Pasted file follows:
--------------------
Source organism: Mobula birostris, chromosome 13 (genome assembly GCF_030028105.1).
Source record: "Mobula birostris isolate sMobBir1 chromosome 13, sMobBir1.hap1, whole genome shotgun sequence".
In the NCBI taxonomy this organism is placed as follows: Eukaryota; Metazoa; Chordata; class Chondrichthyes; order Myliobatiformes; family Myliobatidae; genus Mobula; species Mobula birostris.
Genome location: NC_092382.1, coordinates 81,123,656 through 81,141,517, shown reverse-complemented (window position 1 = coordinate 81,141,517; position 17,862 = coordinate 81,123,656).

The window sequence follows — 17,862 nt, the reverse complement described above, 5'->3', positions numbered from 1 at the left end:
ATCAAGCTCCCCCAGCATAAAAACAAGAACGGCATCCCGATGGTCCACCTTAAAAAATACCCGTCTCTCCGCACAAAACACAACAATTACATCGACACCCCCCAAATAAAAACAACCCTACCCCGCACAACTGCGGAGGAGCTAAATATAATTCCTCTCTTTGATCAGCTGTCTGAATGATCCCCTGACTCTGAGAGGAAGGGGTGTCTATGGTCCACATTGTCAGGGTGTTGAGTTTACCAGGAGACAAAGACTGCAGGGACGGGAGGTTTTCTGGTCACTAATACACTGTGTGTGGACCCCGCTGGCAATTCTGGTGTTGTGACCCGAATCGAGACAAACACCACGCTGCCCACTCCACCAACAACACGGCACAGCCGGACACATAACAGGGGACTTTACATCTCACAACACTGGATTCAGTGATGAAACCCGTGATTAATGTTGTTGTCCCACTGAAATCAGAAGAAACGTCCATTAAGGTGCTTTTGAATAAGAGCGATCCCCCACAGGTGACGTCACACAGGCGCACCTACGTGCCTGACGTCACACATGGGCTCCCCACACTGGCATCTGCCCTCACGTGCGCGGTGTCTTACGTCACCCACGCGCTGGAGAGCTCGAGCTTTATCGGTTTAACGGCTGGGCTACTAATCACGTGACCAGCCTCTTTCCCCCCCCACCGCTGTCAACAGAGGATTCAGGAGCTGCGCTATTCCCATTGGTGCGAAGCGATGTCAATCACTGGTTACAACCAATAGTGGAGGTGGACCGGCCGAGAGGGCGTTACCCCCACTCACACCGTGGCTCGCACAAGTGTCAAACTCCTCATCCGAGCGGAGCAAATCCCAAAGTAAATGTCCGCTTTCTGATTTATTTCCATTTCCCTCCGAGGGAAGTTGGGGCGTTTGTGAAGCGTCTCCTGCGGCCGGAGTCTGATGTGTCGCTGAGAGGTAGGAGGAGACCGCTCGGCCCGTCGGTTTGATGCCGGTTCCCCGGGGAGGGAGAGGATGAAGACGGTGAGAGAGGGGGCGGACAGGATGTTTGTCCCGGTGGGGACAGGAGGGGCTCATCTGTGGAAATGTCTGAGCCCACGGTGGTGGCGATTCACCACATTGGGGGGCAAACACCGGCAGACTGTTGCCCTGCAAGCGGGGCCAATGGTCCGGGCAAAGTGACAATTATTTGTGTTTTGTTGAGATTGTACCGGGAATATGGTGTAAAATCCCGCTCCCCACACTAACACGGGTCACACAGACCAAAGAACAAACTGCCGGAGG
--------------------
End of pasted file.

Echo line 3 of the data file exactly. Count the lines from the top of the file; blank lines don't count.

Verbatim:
In the NCBI taxonomy this organism is placed as follows: Eukaryota; Metazoa; Chordata; class Chondrichthyes; order Myliobatiformes; family Myliobatidae; genus Mobula; species Mobula birostris.